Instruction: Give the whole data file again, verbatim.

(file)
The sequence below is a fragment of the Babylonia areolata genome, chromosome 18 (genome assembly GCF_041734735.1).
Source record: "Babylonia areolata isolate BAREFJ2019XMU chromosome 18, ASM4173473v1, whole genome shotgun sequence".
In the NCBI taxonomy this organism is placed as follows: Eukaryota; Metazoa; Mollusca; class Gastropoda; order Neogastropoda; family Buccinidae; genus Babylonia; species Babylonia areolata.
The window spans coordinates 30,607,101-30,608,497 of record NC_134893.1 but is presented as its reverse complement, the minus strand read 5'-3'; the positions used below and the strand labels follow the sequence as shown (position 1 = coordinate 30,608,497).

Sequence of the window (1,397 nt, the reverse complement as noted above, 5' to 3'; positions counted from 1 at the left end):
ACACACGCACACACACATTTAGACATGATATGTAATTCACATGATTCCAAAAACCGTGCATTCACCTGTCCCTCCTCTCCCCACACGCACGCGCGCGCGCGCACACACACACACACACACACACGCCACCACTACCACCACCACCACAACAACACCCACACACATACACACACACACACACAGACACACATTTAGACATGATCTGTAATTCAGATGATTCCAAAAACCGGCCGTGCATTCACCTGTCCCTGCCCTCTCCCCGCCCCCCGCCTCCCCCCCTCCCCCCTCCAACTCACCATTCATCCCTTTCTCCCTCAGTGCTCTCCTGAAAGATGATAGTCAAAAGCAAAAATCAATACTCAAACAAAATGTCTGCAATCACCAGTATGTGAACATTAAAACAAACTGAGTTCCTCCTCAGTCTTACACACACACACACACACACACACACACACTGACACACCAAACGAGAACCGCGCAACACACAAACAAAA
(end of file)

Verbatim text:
The sequence below is a fragment of the Babylonia areolata genome, chromosome 18 (genome assembly GCF_041734735.1).
Source record: "Babylonia areolata isolate BAREFJ2019XMU chromosome 18, ASM4173473v1, whole genome shotgun sequence".
In the NCBI taxonomy this organism is placed as follows: Eukaryota; Metazoa; Mollusca; class Gastropoda; order Neogastropoda; family Buccinidae; genus Babylonia; species Babylonia areolata.
The window spans coordinates 30,607,101-30,608,497 of record NC_134893.1 but is presented as its reverse complement, the minus strand read 5'-3'; the positions used below and the strand labels follow the sequence as shown (position 1 = coordinate 30,608,497).

Sequence of the window (1,397 nt, the reverse complement as noted above, 5' to 3'; positions counted from 1 at the left end):
ACACACGCACACACACATTTAGACATGATATGTAATTCACATGATTCCAAAAACCGTGCATTCACCTGTCCCTCCTCTCCCCACACGCACGCGCGCGCGCGCACACACACACACACACACACACGCCACCACTACCACCACCACCACAACAACACCCACACACATACACACACACACACACAGACACACATTTAGACATGATCTGTAATTCAGATGATTCCAAAAACCGGCCGTGCATTCACCTGTCCCTGCCCTCTCCCCGCCCCCCGCCTCCCCCCCTCCCCCCTCCAACTCACCATTCATCCCTTTCTCCCTCAGTGCTCTCCTGAAAGATGATAGTCAAAAGCAAAAATCAATACTCAAACAAAATGTCTGCAATCACCAGTATGTGAACATTAAAACAAACTGAGTTCCTCCTCAGTCTTACACACACACACACACACACACACACACACTGACACACCAAACGAGAACCGCGCAACACACAAACAAAA